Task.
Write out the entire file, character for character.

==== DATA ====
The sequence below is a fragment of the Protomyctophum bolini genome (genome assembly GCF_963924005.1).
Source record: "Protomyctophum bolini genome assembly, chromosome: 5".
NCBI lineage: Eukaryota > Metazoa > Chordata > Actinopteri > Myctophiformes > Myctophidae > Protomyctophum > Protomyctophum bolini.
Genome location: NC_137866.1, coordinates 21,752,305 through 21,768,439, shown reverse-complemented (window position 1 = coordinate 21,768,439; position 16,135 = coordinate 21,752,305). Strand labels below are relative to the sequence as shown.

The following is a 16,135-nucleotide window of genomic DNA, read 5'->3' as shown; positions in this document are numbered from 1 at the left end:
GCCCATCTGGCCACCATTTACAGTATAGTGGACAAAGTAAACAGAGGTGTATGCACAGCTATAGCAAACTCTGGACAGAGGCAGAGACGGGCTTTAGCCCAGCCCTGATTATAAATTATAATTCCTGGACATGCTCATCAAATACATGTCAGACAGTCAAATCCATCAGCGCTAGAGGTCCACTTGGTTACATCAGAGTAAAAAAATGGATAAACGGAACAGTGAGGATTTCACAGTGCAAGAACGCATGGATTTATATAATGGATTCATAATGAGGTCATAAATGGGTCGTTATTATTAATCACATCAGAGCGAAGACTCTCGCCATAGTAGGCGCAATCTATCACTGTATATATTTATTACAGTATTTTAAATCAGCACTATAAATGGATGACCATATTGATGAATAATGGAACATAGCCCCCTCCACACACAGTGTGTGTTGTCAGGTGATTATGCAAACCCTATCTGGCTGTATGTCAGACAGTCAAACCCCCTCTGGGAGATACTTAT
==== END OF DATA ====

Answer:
The sequence below is a fragment of the Protomyctophum bolini genome (genome assembly GCF_963924005.1).
Source record: "Protomyctophum bolini genome assembly, chromosome: 5".
NCBI lineage: Eukaryota > Metazoa > Chordata > Actinopteri > Myctophiformes > Myctophidae > Protomyctophum > Protomyctophum bolini.
Genome location: NC_137866.1, coordinates 21,752,305 through 21,768,439, shown reverse-complemented (window position 1 = coordinate 21,768,439; position 16,135 = coordinate 21,752,305). Strand labels below are relative to the sequence as shown.

The following is a 16,135-nucleotide window of genomic DNA, read 5'->3' as shown; positions in this document are numbered from 1 at the left end:
GCCCATCTGGCCACCATTTACAGTATAGTGGACAAAGTAAACAGAGGTGTATGCACAGCTATAGCAAACTCTGGACAGAGGCAGAGACGGGCTTTAGCCCAGCCCTGATTATAAATTATAATTCCTGGACATGCTCATCAAATACATGTCAGACAGTCAAATCCATCAGCGCTAGAGGTCCACTTGGTTACATCAGAGTAAAAAAATGGATAAACGGAACAGTGAGGATTTCACAGTGCAAGAACGCATGGATTTATATAATGGATTCATAATGAGGTCATAAATGGGTCGTTATTATTAATCACATCAGAGCGAAGACTCTCGCCATAGTAGGCGCAATCTATCACTGTATATATTTATTACAGTATTTTAAATCAGCACTATAAATGGATGACCATATTGATGAATAATGGAACATAGCCCCCTCCACACACAGTGTGTGTTGTCAGGTGATTATGCAAACCCTATCTGGCTGTATGTCAGACAGTCAAACCCCCTCTGGGAGATACTTAT